The Oscar-winning film “Forrest Gump,” above all, is an odyssey of innocence, not just a war movie. But much of its emotional impact resonates from a combat brotherhood between Private Gump, played by Tom Hanks, and his commander in Vietnam.
Gary Sinise played Lt. Dan, who tried to protect his young recruits. “Look, it’s pretty basic here; stick with me and learn from that guys who have been in country for a while and you will be all right,” he said.
But Gump soon learns a battlefield is a box of terrors. Gump’s heroics save most of his platoon, including Lt. Dan, who loses both legs. (“I was supposed to die on the field, with honor. That was my destiny. And you cheated me out of it!”)
Lt. Dan forever changes Gump’s life, and our perception of wounded vets.
Sinise said, “He goes into a deep despair and a darkness, A survivors’ guilt: Why did they survive and their buddies did not? And Lieutenant Dan carries that with him.
“I very much wanted to play that part because of the Vietnam veterans in my family,” said Sinise. “And I wanted to pay tribute to it in some way.”
Correspondent Mark Strassmann asked, “People still come up to you on the street and call you Lt. Dan today?”
“Yeah, I’ve had that happen many, many times,” he laughed.
Sinise, who never served in the military, proudly showed Strassmann photos of family members who have. Now he serves injured vets, first responders and their families through The Gary Sinise Foundation.
Since “Forrest Gump” premiered in 1994, battlefields in Iraq and Afghanistan have created too many real-life Lt. Dans.
“Some of them have just, like Lieutenant Dan, just tried to disappear, had very serious post-traumatic stress,” he said. “Could not come back, could not function in society in any way, and so they’ve withdrawn.”
Vets like Michael Conner Humphreys. “I struggled. I didn’t accomplish anything for a long time,” he said.
Humphreys, now 34, struggled with PTSD. In 2005 he served for 18 months in Anbar Province, Iraq. He’s just like countless other combat veterans, except that when he was eight, he played the young Forrest Gump.
As a kid in Mississippi, Humphreys had never acted before, but he won an open casting call. “I knew nothing about it. I didn’t even know who Tom Hanks was!” he laughed. “Actually, for the longest time I thought the only reason I was selected for the film was for the accent. Because the accent I had as a kid was a big part of that character.”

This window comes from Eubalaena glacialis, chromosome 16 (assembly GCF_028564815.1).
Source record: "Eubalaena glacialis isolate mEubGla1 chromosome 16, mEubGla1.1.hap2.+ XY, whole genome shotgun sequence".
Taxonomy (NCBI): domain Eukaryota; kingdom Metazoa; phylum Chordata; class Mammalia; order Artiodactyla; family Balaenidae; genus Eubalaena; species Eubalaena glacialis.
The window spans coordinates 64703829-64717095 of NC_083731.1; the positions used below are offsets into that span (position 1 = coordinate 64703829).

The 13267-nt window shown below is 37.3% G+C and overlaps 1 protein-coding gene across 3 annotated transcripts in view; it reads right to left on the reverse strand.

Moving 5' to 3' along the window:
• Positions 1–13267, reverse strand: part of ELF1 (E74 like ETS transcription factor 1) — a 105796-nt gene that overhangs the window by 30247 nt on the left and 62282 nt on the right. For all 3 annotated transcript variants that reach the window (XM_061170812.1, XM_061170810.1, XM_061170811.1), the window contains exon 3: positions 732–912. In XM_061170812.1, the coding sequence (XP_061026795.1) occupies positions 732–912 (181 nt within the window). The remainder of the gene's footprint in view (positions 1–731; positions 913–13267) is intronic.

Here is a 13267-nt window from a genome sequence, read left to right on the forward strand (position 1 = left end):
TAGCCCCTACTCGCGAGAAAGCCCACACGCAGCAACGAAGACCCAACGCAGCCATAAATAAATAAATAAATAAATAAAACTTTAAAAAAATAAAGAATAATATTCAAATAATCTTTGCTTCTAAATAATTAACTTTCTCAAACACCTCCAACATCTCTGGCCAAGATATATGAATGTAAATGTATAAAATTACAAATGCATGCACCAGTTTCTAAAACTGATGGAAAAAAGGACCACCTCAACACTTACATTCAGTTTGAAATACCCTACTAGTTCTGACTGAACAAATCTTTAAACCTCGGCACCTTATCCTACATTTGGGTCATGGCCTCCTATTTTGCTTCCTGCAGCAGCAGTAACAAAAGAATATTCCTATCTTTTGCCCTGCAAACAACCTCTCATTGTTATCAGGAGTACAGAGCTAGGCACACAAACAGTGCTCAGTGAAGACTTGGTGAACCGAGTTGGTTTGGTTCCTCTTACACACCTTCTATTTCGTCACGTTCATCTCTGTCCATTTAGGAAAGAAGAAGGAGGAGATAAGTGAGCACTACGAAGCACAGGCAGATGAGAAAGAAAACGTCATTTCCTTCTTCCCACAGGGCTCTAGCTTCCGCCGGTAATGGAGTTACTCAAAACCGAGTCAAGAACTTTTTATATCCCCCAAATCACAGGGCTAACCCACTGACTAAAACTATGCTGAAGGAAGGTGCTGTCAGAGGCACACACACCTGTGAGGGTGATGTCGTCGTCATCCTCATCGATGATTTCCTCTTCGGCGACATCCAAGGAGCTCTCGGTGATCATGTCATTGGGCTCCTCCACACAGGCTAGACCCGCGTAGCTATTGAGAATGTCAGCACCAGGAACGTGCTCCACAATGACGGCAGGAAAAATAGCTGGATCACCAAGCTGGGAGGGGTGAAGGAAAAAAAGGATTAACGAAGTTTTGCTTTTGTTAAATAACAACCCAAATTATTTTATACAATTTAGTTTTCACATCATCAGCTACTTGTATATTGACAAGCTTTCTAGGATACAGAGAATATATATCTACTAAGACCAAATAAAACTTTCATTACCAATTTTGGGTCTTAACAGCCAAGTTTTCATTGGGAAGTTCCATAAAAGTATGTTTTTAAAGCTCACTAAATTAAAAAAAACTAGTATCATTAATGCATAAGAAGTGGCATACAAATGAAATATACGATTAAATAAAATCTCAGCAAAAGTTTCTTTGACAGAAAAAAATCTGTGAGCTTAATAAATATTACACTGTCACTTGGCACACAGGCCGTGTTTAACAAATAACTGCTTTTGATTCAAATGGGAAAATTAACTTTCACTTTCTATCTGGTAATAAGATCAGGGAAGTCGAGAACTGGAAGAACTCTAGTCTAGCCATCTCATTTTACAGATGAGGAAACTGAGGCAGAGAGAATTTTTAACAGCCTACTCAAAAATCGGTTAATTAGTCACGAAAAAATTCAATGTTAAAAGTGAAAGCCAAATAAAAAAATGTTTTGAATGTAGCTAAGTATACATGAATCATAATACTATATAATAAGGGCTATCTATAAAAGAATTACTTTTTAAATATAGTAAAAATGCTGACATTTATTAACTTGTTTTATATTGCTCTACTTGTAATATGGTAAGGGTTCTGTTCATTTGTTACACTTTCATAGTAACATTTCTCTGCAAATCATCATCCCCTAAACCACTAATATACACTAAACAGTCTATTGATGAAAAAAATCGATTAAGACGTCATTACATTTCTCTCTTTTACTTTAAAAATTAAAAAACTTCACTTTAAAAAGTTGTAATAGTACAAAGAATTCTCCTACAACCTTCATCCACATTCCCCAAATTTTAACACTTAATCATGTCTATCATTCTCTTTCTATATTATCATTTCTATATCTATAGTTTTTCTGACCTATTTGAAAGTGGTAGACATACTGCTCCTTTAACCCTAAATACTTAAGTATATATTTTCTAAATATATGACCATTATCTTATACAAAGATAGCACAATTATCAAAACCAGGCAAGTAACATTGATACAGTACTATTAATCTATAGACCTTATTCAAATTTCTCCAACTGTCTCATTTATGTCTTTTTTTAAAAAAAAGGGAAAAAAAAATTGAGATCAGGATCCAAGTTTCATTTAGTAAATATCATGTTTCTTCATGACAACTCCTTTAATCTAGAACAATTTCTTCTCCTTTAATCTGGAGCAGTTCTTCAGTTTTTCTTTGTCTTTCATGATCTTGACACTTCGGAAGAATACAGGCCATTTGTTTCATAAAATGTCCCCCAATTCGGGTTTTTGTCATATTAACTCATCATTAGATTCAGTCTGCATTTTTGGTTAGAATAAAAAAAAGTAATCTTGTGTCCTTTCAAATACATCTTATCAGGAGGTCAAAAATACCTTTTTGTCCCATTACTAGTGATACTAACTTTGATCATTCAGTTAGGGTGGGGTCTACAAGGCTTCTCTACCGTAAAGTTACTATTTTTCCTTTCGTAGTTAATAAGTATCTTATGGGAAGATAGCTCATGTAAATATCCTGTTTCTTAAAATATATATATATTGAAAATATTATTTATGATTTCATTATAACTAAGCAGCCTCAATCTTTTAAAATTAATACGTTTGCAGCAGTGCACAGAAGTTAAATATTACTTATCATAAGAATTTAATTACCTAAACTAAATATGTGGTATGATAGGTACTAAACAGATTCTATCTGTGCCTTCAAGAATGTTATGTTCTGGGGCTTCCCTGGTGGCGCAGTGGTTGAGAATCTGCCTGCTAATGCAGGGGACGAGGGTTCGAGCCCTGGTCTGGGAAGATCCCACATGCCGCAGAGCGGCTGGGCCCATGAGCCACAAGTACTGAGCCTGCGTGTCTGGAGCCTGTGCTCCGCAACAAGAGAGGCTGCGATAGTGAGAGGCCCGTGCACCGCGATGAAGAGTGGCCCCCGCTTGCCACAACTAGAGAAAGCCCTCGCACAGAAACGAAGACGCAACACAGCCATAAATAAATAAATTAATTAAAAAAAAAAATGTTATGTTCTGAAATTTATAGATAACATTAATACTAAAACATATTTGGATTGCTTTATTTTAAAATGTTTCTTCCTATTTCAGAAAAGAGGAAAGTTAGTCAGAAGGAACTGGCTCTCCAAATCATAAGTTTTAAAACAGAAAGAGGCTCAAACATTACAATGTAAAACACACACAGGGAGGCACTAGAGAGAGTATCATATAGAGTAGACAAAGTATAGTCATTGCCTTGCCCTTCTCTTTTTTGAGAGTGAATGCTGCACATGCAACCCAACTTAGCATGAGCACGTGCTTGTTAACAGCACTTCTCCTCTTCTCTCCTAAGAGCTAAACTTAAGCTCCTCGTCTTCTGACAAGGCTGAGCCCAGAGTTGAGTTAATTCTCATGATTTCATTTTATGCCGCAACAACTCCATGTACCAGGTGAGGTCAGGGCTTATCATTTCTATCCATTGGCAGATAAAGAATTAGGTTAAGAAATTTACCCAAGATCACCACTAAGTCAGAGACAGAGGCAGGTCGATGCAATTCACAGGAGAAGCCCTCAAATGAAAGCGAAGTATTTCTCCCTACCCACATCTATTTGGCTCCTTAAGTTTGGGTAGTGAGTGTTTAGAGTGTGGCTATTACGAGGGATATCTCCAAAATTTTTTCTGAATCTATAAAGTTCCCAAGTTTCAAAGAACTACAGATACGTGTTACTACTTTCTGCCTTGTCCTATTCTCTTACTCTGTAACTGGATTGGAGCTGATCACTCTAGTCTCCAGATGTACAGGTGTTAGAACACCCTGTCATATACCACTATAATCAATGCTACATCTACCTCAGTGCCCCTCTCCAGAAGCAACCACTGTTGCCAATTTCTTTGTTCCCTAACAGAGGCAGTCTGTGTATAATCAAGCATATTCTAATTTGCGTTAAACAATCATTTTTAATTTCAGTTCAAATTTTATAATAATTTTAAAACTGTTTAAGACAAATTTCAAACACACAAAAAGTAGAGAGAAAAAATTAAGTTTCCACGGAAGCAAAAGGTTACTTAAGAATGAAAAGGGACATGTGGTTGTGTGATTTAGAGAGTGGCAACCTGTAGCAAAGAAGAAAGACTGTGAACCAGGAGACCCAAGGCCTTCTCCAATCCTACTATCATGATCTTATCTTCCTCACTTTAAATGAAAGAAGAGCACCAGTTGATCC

Hanks’ challenge? To make the Gump character’s accent sound consistent, as he explained in a 2013 interview: “What has to happen here, I think, is you cast a kid, and then I follow where that kid goes. I would engage him in conversations with a tape recorder and just get their weird kind of cadence.”
Gump’s voice endures in Hollywood history. What stuck with Humphreys about the movie were the combat scenes, shot in South Carolina. And so, after high school and the attacks on 9/11, he enlisted. “I do feel like there was a duty to go do it,” he said. “It’s just part of being a citizen of a country. That’s what you gotta do.”
“Gump wasn’t on your uniform,” said Strassmann. “How quickly did it take people to figure it out?”
“About three weeks!” Humphreys laughed. “Humphreys rhymes with Gumphrys. I was Gumpy or Gump or Gumhpreys or whatever most of the time.”
But in Iraq, Humphreys learned real combat was nothing like the movies. One-tenth of his brigade was killed. That’s 100 soldiers.
He now lives in Washington State. He teaches, and he’d like to start acting again.
Forrest Gump will always run inside him, but where playing that part led him is, he says, what really matters: “I’m very proud of having been in the military. I actually put that ahead of having been in ‘Forrest Gump’ as far as a significant thing I’ve done in my life.”
As part of his outreach to wounded vets, Sinise formed the Lt Dan Band in 2003. He’s played almost 500 concerts for troops around the world. And he’s proud that Lt. Dan lives on, as a role model of sorts for injured vets. “He’s wealthy at the end of the movie,” Sinise said. “He’s a successful business guy. He’s married again. It’s the story we want for every single combat veteran coming home from the war. We want them to come home and be OK.”
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Story produced by Chris St. Peter.